Drug prices are a hot button issue in the unfolding presidential campaign. Reports of skyrocketing drug prices have mobilized politicians and sent pharmaceutical companies into damage control mode.
Now comes a study from Consumer Reports that has uncovered what it says is a startling variation in drug costs.
A scan of some 200 prices for commonly prescribed drugs found that some can cost as much as ten times more at one retailer than another, even within the same zip code.
The study was carried out by secret shoppers, who called pharmacies and requested retail prices — the out of pocket price you would pay if you didn’t use your insurance — for the generic versions of five common prescription drugs.
The drugs included Actos, for type 2 diabetes; Cymbalta, an antidepressant also used to treat muscle and bone pain; Lipitor, for high cholesterol; Plavix, a blood thinner; and Singulair, for asthma.
Here's some of what the secret shoppers uncovered:
$49 vs. $249
In Raleigh, N.C., prices for a month’s supply of the same drug — generic Cymbalta —varied widely even among stores that were just a few miles from each other. On the low end, the drug was available for $43 at Costco versus a high of $249 at Walgreens.
In Dallas, the price was $150 for generic Plavix at CVS while at Preston Village Pharmacy, an independent, it sold for just $23.
In Denver, a prescription for generic Actos was $330 at Albertson’s Save-On, but nearby Cherry Creek Pharmacy said it would sell the same drug for just $15.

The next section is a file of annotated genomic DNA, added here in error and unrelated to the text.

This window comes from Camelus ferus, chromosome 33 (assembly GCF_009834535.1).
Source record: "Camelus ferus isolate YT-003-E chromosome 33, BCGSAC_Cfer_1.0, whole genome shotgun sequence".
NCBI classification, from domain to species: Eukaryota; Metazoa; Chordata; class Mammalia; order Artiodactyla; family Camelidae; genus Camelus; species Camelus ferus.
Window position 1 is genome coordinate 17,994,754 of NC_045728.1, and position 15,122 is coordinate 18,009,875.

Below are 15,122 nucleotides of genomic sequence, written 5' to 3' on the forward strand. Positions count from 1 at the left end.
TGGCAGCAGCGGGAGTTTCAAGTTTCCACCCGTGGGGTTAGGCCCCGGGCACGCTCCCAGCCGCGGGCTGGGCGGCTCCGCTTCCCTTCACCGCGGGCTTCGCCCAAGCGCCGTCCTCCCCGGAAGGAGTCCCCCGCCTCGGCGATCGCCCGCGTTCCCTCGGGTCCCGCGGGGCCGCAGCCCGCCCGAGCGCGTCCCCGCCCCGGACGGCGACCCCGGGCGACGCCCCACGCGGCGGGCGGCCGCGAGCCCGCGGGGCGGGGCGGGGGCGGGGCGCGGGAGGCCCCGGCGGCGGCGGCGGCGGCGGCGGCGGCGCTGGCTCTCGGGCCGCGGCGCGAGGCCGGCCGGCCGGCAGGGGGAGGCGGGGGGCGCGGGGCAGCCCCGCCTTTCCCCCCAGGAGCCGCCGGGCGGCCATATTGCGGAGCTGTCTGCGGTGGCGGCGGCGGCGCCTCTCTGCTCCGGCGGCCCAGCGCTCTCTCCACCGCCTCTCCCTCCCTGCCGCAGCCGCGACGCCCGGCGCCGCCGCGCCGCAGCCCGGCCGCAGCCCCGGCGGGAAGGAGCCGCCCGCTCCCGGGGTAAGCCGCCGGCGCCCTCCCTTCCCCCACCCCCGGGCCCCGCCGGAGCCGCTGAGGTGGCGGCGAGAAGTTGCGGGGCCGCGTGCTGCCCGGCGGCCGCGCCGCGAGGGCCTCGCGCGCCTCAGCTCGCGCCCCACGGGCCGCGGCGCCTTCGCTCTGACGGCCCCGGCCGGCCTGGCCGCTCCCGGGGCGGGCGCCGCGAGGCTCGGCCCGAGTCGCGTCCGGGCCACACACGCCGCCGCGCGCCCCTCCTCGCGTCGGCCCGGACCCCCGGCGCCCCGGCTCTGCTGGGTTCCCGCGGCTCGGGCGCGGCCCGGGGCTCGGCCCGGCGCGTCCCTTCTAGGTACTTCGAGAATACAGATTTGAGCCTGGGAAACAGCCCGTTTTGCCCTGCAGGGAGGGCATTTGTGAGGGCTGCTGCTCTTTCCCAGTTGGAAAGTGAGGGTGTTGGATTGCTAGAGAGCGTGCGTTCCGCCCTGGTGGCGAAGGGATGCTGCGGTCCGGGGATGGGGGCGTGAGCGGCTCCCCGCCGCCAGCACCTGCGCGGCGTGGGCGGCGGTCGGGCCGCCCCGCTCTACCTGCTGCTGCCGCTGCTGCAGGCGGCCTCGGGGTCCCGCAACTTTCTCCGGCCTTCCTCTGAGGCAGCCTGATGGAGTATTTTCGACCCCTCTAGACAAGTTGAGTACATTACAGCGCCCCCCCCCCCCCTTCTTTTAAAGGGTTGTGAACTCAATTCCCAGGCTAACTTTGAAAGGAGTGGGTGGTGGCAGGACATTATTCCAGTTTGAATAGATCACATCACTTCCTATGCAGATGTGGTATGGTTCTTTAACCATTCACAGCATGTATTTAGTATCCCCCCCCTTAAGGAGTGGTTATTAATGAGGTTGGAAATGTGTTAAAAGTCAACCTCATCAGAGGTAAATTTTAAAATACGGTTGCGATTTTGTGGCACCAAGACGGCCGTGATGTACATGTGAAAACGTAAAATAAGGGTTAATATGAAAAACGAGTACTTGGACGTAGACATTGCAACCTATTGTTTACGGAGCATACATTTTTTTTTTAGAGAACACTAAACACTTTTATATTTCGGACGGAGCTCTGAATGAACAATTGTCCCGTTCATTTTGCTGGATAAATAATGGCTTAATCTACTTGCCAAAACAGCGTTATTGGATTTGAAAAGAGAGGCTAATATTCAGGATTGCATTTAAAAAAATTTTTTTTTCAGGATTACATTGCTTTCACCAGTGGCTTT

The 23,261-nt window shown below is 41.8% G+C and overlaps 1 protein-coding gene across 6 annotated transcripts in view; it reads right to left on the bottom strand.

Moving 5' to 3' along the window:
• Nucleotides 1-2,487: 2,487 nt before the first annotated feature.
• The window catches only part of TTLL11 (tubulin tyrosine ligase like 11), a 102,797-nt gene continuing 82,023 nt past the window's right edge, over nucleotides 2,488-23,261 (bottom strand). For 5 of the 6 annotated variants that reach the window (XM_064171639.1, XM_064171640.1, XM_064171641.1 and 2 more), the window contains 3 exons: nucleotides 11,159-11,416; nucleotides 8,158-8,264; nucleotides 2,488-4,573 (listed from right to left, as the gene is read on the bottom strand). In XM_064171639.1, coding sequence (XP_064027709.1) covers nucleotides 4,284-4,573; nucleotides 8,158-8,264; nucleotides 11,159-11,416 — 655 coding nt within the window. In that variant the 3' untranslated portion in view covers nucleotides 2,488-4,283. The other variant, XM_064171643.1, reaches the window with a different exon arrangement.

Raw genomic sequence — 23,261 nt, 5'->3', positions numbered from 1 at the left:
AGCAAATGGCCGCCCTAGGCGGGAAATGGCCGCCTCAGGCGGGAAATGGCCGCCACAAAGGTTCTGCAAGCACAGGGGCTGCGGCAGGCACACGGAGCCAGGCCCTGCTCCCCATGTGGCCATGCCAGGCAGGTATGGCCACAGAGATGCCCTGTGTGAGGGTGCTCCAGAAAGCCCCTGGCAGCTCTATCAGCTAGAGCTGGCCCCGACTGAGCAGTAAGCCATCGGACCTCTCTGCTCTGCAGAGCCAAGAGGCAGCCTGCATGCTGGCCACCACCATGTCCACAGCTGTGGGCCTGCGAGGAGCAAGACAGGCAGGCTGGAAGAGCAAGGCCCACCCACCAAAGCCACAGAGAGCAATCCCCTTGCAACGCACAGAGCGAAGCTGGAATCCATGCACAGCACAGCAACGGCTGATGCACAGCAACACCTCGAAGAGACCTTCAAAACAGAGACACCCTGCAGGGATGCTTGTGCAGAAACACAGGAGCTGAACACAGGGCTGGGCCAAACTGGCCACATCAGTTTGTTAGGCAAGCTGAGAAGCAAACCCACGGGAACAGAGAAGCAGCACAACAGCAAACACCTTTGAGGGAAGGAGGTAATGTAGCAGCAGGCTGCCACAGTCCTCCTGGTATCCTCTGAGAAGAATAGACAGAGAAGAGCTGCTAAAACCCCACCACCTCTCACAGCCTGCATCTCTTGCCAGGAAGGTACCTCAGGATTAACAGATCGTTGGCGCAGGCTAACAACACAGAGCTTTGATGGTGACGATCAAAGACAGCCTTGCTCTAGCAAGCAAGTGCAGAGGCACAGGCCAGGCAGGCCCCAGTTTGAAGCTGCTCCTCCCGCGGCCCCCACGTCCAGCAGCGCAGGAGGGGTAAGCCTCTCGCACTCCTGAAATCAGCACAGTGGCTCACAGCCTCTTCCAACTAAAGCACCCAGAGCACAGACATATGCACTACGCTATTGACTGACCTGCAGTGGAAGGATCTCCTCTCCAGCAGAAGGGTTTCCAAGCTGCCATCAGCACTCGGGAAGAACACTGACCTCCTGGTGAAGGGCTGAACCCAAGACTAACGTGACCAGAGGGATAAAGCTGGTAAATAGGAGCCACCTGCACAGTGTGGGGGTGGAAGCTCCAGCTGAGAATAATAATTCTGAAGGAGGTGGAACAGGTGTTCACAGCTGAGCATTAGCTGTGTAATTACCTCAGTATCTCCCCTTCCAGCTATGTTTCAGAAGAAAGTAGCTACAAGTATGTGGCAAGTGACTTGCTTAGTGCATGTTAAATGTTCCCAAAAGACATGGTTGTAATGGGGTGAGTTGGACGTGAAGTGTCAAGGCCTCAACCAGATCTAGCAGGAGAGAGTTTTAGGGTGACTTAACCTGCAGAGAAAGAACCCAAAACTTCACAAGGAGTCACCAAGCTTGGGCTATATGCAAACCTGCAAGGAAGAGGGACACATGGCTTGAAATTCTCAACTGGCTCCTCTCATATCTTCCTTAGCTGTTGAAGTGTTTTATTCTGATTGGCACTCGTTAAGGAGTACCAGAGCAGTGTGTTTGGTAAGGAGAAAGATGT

“The pricing differences are nothing short of shocking,” said Lisa Gill, deputy editor, Consumer Reports Best Buy Drugs. “Our advice to consumers is simple: shop around for your meds each and every time. Prices can vary significantly, no matter where you live and shop.”
Gill reminded consumers that they should cover a wide range of pharmacies when they research drug prices – reputable online outlets, big box stores, and a local independent drug store.
There can also be wide variations in drug prices between nations. The medical journal Lancet Oncology has found the price of new cancer drugs can vary as much as 388%, depending on the country where you are purchasing them.
The UK and Mediterranean countries such as Greece, Spain, and Portugal pay the lowest average unit manufacturer prices for a group of 31 originator cancer drugs. Consumers in Sweden, Switzerland, and Germany pay the highest prices.
Cancer drug prices have gone through the roof in recent years, placing huge financial burdens on healthcare systems. Cancer drugs accounted for nearly a third of the medication costs in the European Union in 2009.
In Washington this week, Senate Finance Committee Ranking Member Ron Wyden, D-Ore., and senior committee member Chuck Grassley, R-Iowa, released the results of their 18-month investigation into the pricing and marketing of Gilead Sciences’ Hepatitis C drug Sovaldi and its second-wave successor, Harvoni.
The lawmakers charged the company pursued a marketing strategy and final wholesale price of Sovaldi – $1,000 per pill, or $84,000 for a single course of treatment – that it believed would maximize revenue. Building on that price, the report said Harvoni was later introduced at $94,500.
Fostering broad, affordable access was not a key consideration in the process of setting the wholesale prices, the report concluded.